There’s no reason to assume that undoing the marriage prevented anyone from writing Mary Jane well. The current status quo allows the writers to do other types of stories with her. Just as there are stories you can do with a single Peter Parker that you can’t do with a married Peter Parker, there are stories you can do with a single Mary Jane that you just can’t do with a married Mary Jane Watson Parker.
The effort put into making Mary Jane memorable could also be used to make the next girl in Peter Parker’s life appealing, and since the writer can end the relationship between the two of them, it will make that break‑up more gut‑wrenching and memorable. And the writers are free to do something entirely different, but equally compelling with the next girl, without being constricted by MJ’s history. By making Mary Jane interesting when she’s seeing someone other than Peter Parker, it will make it more painful for Peter to remember what he once had with her.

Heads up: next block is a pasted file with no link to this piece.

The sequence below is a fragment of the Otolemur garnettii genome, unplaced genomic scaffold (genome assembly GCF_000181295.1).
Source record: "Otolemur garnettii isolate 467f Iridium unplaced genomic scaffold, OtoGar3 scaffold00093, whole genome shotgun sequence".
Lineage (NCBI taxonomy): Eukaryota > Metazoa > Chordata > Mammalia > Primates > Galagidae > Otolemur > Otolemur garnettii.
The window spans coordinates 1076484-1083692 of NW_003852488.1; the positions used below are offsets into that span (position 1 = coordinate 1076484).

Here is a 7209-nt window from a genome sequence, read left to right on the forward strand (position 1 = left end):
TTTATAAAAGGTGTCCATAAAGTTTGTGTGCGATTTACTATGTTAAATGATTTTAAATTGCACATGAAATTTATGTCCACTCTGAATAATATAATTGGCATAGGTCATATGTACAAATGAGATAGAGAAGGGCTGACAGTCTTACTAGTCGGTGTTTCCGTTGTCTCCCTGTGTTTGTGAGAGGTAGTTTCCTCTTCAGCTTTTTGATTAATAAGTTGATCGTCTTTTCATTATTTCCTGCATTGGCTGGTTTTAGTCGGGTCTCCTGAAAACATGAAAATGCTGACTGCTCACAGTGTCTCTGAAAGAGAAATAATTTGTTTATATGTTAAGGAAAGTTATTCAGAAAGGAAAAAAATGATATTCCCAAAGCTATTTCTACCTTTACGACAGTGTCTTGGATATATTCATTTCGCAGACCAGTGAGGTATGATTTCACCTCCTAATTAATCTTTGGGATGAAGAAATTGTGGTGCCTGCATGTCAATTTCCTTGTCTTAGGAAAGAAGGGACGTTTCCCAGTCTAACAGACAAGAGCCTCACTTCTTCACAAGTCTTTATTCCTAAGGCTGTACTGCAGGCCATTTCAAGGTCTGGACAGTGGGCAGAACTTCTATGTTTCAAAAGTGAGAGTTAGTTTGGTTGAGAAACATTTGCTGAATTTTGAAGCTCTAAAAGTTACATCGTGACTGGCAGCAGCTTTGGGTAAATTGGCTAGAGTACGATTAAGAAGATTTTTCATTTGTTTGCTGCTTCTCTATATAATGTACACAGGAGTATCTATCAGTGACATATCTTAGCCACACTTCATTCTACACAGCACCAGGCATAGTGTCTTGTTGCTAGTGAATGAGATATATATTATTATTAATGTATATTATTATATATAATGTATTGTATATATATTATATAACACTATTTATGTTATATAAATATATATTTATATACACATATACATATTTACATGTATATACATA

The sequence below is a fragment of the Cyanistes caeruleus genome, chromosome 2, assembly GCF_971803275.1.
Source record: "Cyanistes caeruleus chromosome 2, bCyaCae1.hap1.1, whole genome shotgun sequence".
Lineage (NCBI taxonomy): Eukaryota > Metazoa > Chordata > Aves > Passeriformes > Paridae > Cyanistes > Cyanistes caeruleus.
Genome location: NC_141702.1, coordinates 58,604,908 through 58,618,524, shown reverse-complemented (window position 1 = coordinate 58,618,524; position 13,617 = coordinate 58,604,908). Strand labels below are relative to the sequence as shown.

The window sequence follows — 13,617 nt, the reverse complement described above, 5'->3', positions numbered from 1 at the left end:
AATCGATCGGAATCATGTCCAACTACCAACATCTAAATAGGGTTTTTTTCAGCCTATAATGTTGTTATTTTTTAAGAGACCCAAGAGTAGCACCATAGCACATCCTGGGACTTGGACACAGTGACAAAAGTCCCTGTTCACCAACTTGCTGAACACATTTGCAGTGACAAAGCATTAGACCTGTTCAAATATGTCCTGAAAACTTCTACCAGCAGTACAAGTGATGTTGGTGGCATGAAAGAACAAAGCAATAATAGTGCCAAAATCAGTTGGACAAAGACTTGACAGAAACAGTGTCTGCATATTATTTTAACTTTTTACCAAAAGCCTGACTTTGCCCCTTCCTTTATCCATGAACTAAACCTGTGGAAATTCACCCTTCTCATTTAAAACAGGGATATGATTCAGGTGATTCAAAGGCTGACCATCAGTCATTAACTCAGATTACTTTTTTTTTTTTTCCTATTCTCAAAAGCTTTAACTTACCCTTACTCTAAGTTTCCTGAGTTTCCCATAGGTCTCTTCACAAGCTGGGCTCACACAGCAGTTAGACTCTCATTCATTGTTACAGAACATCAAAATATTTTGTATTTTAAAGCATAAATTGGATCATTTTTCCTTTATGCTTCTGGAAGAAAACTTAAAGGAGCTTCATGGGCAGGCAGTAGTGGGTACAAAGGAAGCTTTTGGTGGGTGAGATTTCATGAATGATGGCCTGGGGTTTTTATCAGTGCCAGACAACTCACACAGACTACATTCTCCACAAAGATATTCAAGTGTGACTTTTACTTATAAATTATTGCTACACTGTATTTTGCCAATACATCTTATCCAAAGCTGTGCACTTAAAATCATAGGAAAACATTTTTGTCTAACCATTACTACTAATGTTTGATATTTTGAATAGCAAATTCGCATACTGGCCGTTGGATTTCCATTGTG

Peter Parker wasn’t the only superhero to get married. While pondering whether this was a status quo that fit the Spider-Man franchise, it’s interesting to explore the effect of similar developments in other titles.